"Surprisingly, last summer were a little above that average. I'd still call it an average year, based on the fact that the year before (2014) the count was really down, on the lower end of what we've ever seen. I remember that year we had some really cool and rainy weather in late May into June which really hurt them," said Duren regarding the recently hatched chicks. "But the year before that (2013) was an average one survival-wise, so all-in-all I'd say our last year's hatch and current population is about average."

The fact that last June was one of the wettest on record had Duren predicting another low production season.

"Historically, a wet June is not good for hatch survival," he explained. "When the poults are young they can't regulate their temperature very well, so when they get wet in June a lot of them don't survive. That's what we anticipated having happened last year; but the summer survey data proved us wrong."

Duren said that when he started getting reports of people seeing very small poults in July, he suspected that a second nesting may have occurred.

"And all the rain earlier in the spring likely spurred the growth of vegetation and insects that the turkeys feed on," he surmised. "The result was better than average cover and food sources, so the second hatch, if that's what occurred, had abundant food and places to hide — and thrived."

He admitted that is all speculation on biologists' part, but the reality is that the surveys last summer showed that populations were not down, and even up a bit compared to the past few years, and that should spell ample opportunities for turkey hunters to see more birds this season.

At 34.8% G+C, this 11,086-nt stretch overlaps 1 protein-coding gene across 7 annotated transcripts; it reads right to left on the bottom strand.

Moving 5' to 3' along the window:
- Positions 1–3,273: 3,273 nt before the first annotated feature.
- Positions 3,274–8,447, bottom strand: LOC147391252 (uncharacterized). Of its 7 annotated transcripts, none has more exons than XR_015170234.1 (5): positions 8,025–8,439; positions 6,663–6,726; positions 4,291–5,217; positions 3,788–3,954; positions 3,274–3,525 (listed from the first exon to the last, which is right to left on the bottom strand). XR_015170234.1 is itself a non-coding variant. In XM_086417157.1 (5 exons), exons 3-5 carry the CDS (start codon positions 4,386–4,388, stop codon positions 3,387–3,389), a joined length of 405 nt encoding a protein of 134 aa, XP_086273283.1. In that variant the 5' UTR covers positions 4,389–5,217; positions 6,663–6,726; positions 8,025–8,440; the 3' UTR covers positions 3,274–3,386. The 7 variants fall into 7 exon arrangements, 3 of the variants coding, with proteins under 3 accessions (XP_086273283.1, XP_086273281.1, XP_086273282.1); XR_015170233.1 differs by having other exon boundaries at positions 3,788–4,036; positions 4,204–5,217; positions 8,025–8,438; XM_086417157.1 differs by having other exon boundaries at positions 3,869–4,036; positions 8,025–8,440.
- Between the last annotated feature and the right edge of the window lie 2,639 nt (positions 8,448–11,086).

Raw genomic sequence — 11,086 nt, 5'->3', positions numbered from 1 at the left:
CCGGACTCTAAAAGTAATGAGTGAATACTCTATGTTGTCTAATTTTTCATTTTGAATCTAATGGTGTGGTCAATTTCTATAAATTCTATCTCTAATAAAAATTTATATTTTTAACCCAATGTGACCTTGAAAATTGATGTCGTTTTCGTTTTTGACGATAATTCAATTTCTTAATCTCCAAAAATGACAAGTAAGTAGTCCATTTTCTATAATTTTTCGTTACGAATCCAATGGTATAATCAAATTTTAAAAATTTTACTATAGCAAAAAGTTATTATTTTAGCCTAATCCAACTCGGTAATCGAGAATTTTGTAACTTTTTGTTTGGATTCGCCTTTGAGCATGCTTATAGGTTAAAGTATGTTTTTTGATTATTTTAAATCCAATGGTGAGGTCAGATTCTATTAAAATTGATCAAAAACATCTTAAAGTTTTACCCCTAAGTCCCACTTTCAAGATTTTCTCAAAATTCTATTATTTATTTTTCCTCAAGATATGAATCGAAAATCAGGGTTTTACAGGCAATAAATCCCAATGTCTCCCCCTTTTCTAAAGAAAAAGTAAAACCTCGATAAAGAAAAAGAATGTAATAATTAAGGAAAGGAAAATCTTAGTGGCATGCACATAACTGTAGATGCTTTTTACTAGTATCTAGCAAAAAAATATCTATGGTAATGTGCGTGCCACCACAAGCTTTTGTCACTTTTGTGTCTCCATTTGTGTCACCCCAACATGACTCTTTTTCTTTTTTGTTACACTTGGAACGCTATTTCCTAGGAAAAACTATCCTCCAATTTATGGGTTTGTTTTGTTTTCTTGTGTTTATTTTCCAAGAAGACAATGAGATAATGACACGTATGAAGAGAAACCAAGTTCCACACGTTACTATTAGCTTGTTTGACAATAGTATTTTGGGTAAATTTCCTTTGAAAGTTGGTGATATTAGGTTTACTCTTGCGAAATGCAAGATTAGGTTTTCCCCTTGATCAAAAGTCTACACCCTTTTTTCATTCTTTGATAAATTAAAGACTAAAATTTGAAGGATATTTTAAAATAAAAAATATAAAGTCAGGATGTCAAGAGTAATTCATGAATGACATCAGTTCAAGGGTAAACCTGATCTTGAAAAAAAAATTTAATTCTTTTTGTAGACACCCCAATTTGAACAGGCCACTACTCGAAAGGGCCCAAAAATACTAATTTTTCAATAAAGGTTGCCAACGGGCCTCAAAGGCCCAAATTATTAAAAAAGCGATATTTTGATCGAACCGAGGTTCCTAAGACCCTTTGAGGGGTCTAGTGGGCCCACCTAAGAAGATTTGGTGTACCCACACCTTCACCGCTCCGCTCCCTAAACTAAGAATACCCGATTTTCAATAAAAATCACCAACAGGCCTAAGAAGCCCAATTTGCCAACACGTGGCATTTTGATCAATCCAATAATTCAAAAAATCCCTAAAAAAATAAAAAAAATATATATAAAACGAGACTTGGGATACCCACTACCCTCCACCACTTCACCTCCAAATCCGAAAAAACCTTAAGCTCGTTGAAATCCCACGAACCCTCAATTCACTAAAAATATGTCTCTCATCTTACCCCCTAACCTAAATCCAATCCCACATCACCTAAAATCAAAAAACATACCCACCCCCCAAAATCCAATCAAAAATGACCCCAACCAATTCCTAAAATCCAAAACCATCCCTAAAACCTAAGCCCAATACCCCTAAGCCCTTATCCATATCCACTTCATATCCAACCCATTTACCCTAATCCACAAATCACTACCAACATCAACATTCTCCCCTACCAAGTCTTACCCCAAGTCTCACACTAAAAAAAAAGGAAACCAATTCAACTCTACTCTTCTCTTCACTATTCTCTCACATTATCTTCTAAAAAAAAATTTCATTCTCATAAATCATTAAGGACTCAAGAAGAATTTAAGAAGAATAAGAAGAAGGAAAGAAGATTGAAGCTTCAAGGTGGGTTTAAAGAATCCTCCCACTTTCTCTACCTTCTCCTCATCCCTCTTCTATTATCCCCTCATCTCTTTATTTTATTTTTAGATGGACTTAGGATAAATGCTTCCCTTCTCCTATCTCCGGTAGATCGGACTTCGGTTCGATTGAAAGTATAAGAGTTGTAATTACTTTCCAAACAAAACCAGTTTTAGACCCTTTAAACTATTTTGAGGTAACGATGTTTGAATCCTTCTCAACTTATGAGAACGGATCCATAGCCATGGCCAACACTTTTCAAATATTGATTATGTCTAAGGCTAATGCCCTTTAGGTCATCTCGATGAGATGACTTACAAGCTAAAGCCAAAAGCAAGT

The fall turkey harvest is another indicator of overall populations, said Duren, who added that at the time of this writing the fall 2015 season numbers were not yet available.

Winter weather doesn't usually affect Ohio turkey populations across most of the state, the biologist explained. The exception, he said, is the northeast "snow-belt" region of the state, which can experience lake effect snows that can be deep enough and linger long enough to prevent turkeys from reaching food sources at a time when more food is needed to keep the birds' metabolism's up. Predation isn't a big problem either, he said, at least over the winter months.

"Nesting season is when predation presents the most dangers for turkeys," Duren said. "When the hens are on eggs or with poults, coyotes can be a problem, as are smaller mammals like possums" and feral cats, he added.

The fact that spring wild turkey hunters harvested 6.6 percent more turkeys in 2015 that in 2014 bodes well for the 2016 season, Duren explained.